But we can’t sustain this ego-shattering formlessness for long, this annihilation of particularity. To live in the everyday world—to have a spouse, children, a job—we need to return to the comparatively secure confines of space and time. Enter Clark Kent, the necessary polarity to Superman—the left brain to his right, the profane to his sacred.
Schwartz concluded that the human imagination bridges these poles. The imagination is the “phone booth consciousness,” where super-consciousness, beyond language, is translated into comprehensible words. Imagination is thus the faculty by which the World Soul expresses itself to the individual souls it animates. It, the imagination, creates the narratives—scientific, religious, cultural—that we take to be real. It makes the cosmic book in which we are all characters.
To realize this is to grasp that we are written, but not necessarily in the way that Nietzsche meant. Yes, as Nietzsche believes, we are all imprisoned by the language systems into which we have been born. However, these language systems—so Schwartz and Kripal would have us believe—aren’t simply fictions hiding an inaccessible physical reality, indifferent to human striving. They, these linguistic constructs, are inflections of an ungraspable metaphysical reality that all humans, if they are to realize their full potential, should aspire to know.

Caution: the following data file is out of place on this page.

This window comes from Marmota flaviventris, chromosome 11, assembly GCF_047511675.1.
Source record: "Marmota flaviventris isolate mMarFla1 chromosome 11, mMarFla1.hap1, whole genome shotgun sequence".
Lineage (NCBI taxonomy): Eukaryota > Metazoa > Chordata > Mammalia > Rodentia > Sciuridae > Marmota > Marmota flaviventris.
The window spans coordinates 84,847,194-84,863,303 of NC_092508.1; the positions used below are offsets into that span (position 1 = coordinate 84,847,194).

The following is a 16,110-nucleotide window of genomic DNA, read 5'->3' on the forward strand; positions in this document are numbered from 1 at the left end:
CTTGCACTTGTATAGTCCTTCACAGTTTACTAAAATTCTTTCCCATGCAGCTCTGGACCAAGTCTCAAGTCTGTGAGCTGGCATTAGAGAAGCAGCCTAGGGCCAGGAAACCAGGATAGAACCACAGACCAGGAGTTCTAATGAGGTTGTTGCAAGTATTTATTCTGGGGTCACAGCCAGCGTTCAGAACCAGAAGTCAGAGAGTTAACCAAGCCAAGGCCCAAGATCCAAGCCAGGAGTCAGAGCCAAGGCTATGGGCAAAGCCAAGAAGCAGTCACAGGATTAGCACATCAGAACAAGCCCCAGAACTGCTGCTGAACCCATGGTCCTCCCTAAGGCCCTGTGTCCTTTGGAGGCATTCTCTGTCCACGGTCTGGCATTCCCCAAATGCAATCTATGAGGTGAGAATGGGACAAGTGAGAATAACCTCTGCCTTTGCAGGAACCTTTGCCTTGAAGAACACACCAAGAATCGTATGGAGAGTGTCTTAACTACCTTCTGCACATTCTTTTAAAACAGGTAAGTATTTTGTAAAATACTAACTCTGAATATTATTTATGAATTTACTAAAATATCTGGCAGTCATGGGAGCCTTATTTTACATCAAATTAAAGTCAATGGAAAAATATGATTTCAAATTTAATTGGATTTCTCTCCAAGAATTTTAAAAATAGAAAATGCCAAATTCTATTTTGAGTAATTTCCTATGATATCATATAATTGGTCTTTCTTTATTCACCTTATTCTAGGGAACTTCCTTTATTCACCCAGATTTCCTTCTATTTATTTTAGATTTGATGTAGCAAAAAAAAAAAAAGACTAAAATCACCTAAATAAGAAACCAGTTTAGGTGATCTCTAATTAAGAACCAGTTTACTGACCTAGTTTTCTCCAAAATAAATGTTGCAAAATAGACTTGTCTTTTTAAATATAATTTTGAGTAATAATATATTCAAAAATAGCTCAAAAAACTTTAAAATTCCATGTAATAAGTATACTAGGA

As long as we simply accept the symbol systems that we inherit from birth, we are written, and nothing more: actors performing a script not of our own making. But when we become aware of the play, we can re-write the script—author our stories in which we are the super-heroes. We can become Meta-man, or women, in earnest, endlessly playing with new worlds just beyond the boundary of the old.
As I suggest in my own book, My Business Is To Create: Blake’s Infinite Writing, this is living ironically, if we see irony not as deflationary sarcasm but as a mode of transcendence, the ability to create and destroy at once, affirm and deny, write and erase.
Mutants and Mystics brims with such invigorating, inspiring insights. It is more than scholarship—though it is that, in the best sense, replete with fascinating information and rigorous analysis. It is a handbook for living, a soul guide, a powerful call to what is super in all of us.